Eminem awoke at home April 5 to discover a man standing behind him, a Clinton Township police officer testified Wednesday.
The rapper born Marshall Mathers initially thought it was his nephew, but it turned out to be a stranger later identified as Matthew David Hughes, said Officer Adam Hackstock.
“When Mr. Mathers asked him why he was there, he was told by Mr. Hughes that he was there to kill him,” Hackstock said on the stand during a preliminary examination in
Macomb County District Court.
Hughes has been in custody since the incident, charged with first-degree home invasion and malicious destruction of property. He appeared in court Wednesday in shackles and a prison jumpsuit, having regrown a beard since his prior court appearance in June.
Eminem was not in court Wednesday, but his attorney watched the proceedings via video.
Judge Jacob Michael Femminineo Jr. found there is probable cause to move forward with a trial and scheduled a Sept. 28 arraignment in Macomb County Circuit Court.
More: Eminem home invasion suspect turns down competency evaluation
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Hackstock testified he arrived that night at Eminem’s house in a gated Clinton Township community to find a security guard wrestling with Hughes on the ground. Hughes muttered “friend,” and said he lived in the area, Hackstock said.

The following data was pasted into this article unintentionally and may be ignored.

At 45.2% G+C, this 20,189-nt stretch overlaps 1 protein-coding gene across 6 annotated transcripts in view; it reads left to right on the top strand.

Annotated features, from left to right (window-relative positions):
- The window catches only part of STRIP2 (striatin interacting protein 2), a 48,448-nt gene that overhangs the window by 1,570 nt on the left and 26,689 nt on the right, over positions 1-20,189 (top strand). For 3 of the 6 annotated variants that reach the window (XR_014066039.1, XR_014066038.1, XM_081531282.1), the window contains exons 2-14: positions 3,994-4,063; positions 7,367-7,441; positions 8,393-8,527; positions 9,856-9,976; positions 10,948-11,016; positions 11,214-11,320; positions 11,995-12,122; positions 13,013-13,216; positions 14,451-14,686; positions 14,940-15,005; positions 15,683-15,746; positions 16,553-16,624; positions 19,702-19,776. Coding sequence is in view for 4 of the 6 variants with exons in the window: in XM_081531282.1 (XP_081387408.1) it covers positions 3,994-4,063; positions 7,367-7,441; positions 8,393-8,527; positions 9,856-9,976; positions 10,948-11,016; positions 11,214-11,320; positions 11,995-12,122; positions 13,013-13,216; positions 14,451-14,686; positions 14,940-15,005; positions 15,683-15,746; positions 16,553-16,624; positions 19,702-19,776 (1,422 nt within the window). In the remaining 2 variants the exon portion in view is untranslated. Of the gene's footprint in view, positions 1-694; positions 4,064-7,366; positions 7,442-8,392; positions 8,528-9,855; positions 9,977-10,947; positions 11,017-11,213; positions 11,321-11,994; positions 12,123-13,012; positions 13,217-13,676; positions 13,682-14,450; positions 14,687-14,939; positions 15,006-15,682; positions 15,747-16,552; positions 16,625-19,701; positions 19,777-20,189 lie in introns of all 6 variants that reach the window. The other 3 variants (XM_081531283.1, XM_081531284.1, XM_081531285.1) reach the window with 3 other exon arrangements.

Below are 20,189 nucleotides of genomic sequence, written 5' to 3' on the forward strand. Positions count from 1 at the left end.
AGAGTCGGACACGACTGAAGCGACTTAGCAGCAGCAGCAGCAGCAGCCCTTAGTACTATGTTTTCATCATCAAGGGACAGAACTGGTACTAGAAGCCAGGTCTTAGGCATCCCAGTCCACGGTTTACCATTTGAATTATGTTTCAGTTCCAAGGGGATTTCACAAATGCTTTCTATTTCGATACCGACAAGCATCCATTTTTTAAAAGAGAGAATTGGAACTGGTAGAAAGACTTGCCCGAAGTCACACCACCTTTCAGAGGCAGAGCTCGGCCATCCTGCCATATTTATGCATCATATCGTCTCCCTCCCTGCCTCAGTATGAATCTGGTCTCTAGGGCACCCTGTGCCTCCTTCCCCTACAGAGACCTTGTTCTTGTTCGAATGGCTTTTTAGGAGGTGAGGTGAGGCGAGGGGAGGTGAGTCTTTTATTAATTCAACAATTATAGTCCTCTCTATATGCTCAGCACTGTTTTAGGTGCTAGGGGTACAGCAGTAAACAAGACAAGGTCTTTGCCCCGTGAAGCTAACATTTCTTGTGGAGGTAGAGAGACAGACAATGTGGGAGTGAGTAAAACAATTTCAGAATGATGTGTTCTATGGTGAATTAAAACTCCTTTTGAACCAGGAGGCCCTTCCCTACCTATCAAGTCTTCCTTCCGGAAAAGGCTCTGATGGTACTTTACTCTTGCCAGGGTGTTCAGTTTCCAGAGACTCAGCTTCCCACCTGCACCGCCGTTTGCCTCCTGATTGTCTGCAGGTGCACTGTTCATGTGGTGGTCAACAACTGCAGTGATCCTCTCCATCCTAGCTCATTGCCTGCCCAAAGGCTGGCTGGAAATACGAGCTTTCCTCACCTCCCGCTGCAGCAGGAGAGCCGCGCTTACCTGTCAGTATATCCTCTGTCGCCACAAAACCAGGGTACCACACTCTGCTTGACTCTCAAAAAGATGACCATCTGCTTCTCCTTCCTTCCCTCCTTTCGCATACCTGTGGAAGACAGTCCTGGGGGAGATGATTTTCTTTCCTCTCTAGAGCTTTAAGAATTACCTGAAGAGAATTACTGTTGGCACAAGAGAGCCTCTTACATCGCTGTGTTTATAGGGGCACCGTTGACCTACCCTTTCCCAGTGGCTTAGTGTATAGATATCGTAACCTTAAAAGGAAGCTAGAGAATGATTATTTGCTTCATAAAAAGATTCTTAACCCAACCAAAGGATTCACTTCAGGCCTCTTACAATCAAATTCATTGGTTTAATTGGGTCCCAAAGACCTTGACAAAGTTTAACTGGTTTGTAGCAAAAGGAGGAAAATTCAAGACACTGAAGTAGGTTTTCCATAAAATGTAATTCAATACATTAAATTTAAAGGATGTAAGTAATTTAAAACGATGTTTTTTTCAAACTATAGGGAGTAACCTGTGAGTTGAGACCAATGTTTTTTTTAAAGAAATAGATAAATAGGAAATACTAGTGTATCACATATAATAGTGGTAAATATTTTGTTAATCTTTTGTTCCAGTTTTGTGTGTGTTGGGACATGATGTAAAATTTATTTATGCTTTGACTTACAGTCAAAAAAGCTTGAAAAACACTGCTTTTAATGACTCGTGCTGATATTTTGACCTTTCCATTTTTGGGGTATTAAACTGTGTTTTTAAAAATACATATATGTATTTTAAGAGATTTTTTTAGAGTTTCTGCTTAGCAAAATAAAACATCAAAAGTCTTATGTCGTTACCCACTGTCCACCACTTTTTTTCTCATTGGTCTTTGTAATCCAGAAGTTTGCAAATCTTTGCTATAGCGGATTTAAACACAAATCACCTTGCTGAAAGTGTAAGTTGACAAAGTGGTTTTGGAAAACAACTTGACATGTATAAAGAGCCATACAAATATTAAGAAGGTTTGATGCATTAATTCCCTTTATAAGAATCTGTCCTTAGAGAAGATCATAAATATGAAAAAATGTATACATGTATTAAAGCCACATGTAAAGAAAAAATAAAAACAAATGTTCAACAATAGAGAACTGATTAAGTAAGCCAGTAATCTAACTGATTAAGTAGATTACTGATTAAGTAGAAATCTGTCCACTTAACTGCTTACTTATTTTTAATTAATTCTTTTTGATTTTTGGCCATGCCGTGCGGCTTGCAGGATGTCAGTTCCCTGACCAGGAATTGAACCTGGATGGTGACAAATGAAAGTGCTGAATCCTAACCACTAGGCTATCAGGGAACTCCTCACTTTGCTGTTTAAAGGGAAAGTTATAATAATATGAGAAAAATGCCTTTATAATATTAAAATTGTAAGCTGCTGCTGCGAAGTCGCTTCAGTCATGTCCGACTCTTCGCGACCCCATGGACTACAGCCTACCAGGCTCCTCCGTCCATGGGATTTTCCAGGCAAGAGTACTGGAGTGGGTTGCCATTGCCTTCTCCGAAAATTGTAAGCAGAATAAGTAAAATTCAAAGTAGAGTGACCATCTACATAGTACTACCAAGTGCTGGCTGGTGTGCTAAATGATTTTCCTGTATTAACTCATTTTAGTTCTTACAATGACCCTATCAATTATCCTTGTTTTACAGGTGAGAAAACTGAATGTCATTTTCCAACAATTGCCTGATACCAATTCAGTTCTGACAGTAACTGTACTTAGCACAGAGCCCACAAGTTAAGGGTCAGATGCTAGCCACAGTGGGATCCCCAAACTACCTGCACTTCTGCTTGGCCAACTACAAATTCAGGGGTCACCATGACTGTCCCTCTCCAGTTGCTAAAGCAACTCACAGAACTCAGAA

The officer said he spoke with the rapper for more than an hour after Hughes was detained.
Eminem said he escorted the home invader through a TV area, game room and basketball court to an exit out of the house, Hackstock testified. Hughes did not have a weapon, he said.
A reddish colored brick was found inside a busted window on the home’s west side, he said. Clinton Township Police Detective
Dan Quinn testified that multiple angles of security footage showed Hughes on the premises for “quite some time” before he climbed through the busted window.
Hughes is being held on a $50,000 cash bond. The judge denied a request by Hughes’ attorney, Richard Glanda, to reduce the bond, saying the victim’s fame was irrelevant to his decision.
Prosecutor Paul Bukowski told the court that Hughes is apparently homeless.
Glanda, appointed by the court, initially sought a competency evaluation for his client, who turned it down.
“In my opinion, I think there’s some sort of mental issues involved here,” Glanda said, outside the courtroom Wednesday.